‘Whiter Than Snow’

By David Ray

Rising to an elevation of more than 9,000 feet, Mount Hermon is a commanding presence at the northern edge of Israel. Its towering summits are usually snowcapped throughout the winter. In fact, today these mountains are home to Israel’s only ski resort. The melting snows help feed the Sea of Galilee and Jordan River valley far below. A psalmist poetically describes it as “the dew of Hermon” (Psalm 133:3) that falls toward Mount Zion.

Mount Hermon stands in the distance.
Mount Hermon stands in the distance.

Snow is fairly rare in most of Israel. Jerusalem and its environs receive an occasional dusting, but seldom is there any real accumulation. Only Mount Hermon displays a winterlong covering. So King David must have gained his image of a snow-covered earth by gazing up toward this rugged northern range: Mountains masked under the glistening white of winter. Jagged edges smoothed over by freshly fallen snow.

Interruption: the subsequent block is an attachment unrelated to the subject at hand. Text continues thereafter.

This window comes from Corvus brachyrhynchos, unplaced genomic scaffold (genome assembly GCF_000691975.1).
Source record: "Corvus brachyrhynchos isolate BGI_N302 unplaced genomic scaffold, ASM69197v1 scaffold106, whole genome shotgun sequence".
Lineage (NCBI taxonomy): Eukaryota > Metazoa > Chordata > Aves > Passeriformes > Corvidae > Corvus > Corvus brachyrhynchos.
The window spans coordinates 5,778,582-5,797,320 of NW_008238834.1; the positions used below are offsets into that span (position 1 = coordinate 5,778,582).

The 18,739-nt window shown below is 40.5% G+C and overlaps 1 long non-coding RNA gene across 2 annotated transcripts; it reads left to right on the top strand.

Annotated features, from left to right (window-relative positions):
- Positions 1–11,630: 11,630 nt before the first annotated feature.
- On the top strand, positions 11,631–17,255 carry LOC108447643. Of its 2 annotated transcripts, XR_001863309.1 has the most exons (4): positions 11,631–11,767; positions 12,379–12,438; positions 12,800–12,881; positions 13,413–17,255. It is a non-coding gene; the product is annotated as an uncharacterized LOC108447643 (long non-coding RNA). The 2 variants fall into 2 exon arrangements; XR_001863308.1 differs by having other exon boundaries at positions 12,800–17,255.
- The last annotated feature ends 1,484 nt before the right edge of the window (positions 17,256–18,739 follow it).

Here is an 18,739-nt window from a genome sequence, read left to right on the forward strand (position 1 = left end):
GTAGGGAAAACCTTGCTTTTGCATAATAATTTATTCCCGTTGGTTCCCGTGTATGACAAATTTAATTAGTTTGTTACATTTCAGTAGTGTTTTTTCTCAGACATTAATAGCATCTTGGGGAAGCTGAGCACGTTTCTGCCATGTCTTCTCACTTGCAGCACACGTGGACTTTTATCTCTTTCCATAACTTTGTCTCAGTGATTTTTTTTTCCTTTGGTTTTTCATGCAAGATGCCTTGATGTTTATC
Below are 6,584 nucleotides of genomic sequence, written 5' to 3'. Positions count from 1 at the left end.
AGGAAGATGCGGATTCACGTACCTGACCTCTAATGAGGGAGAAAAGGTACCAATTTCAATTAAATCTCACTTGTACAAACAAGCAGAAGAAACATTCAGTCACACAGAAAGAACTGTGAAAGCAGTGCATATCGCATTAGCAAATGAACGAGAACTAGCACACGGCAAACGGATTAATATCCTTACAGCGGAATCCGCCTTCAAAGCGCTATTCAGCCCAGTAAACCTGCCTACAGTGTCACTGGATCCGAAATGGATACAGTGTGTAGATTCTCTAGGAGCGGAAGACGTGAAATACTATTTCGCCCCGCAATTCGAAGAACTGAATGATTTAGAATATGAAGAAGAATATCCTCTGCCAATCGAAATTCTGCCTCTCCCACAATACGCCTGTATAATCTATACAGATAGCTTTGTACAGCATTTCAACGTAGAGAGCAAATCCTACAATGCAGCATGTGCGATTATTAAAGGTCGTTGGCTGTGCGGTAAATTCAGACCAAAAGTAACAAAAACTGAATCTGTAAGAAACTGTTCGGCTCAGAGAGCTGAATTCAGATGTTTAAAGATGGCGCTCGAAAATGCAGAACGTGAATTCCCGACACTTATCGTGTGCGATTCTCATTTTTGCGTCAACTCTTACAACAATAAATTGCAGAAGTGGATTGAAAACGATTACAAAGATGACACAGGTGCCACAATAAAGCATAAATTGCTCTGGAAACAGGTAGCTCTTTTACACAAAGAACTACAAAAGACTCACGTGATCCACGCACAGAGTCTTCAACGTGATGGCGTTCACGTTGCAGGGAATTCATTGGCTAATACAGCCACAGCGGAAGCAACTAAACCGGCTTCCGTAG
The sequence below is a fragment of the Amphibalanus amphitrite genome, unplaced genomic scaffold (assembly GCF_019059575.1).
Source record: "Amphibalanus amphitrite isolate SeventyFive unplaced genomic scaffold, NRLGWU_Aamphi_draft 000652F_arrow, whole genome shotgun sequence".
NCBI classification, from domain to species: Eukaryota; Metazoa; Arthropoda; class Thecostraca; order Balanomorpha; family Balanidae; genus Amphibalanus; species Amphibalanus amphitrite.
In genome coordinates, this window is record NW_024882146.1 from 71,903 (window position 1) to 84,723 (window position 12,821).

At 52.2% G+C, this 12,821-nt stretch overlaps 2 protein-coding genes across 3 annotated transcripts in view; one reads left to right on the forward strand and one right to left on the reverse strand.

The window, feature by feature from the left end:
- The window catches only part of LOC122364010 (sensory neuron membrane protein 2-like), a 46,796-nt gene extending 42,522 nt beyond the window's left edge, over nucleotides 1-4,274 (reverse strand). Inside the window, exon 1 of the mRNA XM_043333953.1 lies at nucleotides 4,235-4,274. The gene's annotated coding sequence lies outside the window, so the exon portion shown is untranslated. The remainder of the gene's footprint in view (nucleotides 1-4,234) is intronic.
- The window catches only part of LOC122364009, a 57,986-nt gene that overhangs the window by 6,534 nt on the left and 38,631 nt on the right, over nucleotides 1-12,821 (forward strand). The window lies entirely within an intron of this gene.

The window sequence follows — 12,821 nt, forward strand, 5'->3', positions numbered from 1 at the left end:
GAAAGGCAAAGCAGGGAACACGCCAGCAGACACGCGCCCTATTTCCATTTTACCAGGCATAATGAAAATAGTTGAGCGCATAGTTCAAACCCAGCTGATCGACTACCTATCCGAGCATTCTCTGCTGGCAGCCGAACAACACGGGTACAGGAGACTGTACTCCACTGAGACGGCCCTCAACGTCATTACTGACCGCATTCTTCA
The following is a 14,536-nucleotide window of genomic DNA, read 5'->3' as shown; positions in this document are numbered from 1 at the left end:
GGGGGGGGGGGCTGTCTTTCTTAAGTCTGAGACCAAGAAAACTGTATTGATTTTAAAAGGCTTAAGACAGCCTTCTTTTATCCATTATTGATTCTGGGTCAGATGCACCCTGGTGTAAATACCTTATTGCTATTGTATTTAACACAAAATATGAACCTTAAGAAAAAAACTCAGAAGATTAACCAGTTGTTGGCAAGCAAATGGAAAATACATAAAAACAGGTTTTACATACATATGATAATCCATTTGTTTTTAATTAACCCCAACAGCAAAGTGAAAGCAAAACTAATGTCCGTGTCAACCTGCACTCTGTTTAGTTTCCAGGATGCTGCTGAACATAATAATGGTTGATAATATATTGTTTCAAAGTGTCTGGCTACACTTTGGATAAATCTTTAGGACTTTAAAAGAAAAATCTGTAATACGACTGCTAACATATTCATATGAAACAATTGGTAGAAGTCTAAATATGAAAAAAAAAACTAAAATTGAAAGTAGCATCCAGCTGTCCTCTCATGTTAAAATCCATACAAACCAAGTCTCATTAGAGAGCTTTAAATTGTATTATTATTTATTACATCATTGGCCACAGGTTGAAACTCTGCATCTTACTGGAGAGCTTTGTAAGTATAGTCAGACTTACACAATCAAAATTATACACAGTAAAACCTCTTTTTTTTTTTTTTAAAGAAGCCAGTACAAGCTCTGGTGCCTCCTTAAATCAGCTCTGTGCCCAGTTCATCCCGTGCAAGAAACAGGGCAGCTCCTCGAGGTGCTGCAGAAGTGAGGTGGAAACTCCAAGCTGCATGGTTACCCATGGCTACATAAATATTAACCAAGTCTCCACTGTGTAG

At a time in David’s life when the stark presence of sin became so overwhelming that he longed to have the ugliness hidden, he wrote one of his most memorable psalms. It opens with a passionate plea. “Have mercy on me, O God, according to your unfailing love; according to your great compassion blot out my transgressions. Wash away all my iniquity and cleanse me from my sin. For I know my transgressions, and my sin is always before me” (Psalm 51:1-3).

Have you ever become so painfully aware of the sin in your own life that you longed for similar mercy? Sin is a spirit-crushing presence when it is openly brought onto view.

Later in the psalm, David writes with hope, “Cleanse me with hyssop, and I will be clean; wash me, and I will be whiter than snow” (Psalm 51:7, author emphasis).

Around the Lord’s table, we celebrate the way Christ’s sacrifice erases our transgressions and cleanses us from our sin. As white as Mount Hermon’s snow—that’s how David longed, centuries before the cross, for God’s grace to cover the ugly prominence of his sin-marred soul.

The ski slopes in Israel may, or may not, be open today; but God’s grace is always in ample supply. When it comes to sin, we can all come to the Communion table, gratefully singing the lines of another song: “Let it snow, let it snow, let it snow!”

David Ray serves as dean of Cincinnati (Ohio) Bible Seminary and professor of practical ministries at Cincinnati Christian University.

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